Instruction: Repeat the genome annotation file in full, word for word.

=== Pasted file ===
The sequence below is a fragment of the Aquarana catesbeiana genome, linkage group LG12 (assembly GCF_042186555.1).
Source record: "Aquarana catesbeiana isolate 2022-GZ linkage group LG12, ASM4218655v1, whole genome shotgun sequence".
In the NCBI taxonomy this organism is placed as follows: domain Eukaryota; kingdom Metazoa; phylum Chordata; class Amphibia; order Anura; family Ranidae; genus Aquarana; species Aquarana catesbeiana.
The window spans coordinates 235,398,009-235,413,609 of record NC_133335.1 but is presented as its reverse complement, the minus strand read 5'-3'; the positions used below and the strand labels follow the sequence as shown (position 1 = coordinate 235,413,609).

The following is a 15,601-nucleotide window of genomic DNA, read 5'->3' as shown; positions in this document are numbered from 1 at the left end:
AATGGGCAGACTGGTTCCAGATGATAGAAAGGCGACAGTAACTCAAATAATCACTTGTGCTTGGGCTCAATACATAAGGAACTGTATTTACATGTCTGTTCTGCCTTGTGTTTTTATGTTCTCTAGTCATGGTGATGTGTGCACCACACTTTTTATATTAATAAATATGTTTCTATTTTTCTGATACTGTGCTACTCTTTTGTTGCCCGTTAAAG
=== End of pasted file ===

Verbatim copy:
The sequence below is a fragment of the Aquarana catesbeiana genome, linkage group LG12 (assembly GCF_042186555.1).
Source record: "Aquarana catesbeiana isolate 2022-GZ linkage group LG12, ASM4218655v1, whole genome shotgun sequence".
In the NCBI taxonomy this organism is placed as follows: domain Eukaryota; kingdom Metazoa; phylum Chordata; class Amphibia; order Anura; family Ranidae; genus Aquarana; species Aquarana catesbeiana.
The window spans coordinates 235,398,009-235,413,609 of record NC_133335.1 but is presented as its reverse complement, the minus strand read 5'-3'; the positions used below and the strand labels follow the sequence as shown (position 1 = coordinate 235,413,609).

The following is a 15,601-nucleotide window of genomic DNA, read 5'->3' as shown; positions in this document are numbered from 1 at the left end:
AATGGGCAGACTGGTTCCAGATGATAGAAAGGCGACAGTAACTCAAATAATCACTTGTGCTTGGGCTCAATACATAAGGAACTGTATTTACATGTCTGTTCTGCCTTGTGTTTTTATGTTCTCTAGTCATGGTGATGTGTGCACCACACTTTTTATATTAATAAATATGTTTCTATTTTTCTGATACTGTGCTACTCTTTTGTTGCCCGTTAAAG